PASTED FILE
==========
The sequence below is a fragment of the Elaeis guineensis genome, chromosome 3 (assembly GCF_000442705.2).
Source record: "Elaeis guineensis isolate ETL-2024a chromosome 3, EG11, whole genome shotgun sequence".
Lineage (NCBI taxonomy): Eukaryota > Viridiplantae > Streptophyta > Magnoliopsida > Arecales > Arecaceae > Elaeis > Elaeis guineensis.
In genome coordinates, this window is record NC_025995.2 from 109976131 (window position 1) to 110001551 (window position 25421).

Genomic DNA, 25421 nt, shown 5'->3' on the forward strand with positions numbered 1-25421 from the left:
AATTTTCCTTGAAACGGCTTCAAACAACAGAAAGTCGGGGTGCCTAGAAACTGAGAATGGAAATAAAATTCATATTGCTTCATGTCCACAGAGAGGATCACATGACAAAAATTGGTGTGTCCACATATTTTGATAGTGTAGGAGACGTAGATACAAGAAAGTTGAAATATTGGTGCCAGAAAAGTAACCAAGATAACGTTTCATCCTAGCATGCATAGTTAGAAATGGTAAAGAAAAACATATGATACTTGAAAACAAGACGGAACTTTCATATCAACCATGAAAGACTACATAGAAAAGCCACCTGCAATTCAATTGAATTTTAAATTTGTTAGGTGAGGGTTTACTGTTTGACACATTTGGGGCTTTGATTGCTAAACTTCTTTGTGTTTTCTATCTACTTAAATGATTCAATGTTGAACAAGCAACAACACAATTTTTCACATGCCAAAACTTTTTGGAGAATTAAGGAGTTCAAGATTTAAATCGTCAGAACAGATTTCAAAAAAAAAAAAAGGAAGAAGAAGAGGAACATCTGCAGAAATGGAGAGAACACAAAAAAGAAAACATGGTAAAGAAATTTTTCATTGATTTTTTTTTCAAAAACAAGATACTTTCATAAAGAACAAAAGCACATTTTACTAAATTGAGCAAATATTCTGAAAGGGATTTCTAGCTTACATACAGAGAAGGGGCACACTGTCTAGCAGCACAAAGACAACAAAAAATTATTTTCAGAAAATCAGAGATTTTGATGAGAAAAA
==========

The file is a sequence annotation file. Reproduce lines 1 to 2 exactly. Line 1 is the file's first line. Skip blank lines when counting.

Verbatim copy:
The sequence below is a fragment of the Elaeis guineensis genome, chromosome 3 (assembly GCF_000442705.2).
Source record: "Elaeis guineensis isolate ETL-2024a chromosome 3, EG11, whole genome shotgun sequence".